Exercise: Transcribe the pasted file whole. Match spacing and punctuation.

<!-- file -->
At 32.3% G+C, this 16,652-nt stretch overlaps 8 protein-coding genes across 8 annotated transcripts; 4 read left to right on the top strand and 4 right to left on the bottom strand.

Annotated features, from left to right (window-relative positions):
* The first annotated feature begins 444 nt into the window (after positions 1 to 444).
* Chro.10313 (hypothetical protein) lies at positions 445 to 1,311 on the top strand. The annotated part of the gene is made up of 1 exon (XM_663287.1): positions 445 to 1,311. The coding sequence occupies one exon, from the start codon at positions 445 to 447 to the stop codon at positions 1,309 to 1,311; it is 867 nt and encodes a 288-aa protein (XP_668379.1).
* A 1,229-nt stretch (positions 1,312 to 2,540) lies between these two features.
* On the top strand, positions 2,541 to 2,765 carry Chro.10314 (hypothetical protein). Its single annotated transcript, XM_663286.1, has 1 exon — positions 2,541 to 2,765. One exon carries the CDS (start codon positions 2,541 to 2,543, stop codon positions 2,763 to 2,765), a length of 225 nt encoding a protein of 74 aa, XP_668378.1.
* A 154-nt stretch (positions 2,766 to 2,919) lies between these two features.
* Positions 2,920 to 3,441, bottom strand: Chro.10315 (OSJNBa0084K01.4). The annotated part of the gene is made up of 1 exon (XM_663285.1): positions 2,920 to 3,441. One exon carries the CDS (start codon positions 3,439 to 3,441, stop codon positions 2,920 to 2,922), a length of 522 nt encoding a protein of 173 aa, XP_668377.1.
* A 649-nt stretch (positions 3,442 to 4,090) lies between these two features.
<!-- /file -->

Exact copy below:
At 32.3% G+C, this 16,652-nt stretch overlaps 8 protein-coding genes across 8 annotated transcripts; 4 read left to right on the top strand and 4 right to left on the bottom strand.

Annotated features, from left to right (window-relative positions):
* The first annotated feature begins 444 nt into the window (after positions 1 to 444).
* Chro.10313 (hypothetical protein) lies at positions 445 to 1,311 on the top strand. The annotated part of the gene is made up of 1 exon (XM_663287.1): positions 445 to 1,311. The coding sequence occupies one exon, from the start codon at positions 445 to 447 to the stop codon at positions 1,309 to 1,311; it is 867 nt and encodes a 288-aa protein (XP_668379.1).
* A 1,229-nt stretch (positions 1,312 to 2,540) lies between these two features.
* On the top strand, positions 2,541 to 2,765 carry Chro.10314 (hypothetical protein). Its single annotated transcript, XM_663286.1, has 1 exon — positions 2,541 to 2,765. One exon carries the CDS (start codon positions 2,541 to 2,543, stop codon positions 2,763 to 2,765), a length of 225 nt encoding a protein of 74 aa, XP_668378.1.
* A 154-nt stretch (positions 2,766 to 2,919) lies between these two features.
* Positions 2,920 to 3,441, bottom strand: Chro.10315 (OSJNBa0084K01.4). The annotated part of the gene is made up of 1 exon (XM_663285.1): positions 2,920 to 3,441. One exon carries the CDS (start codon positions 3,439 to 3,441, stop codon positions 2,920 to 2,922), a length of 522 nt encoding a protein of 173 aa, XP_668377.1.
* A 649-nt stretch (positions 3,442 to 4,090) lies between these two features.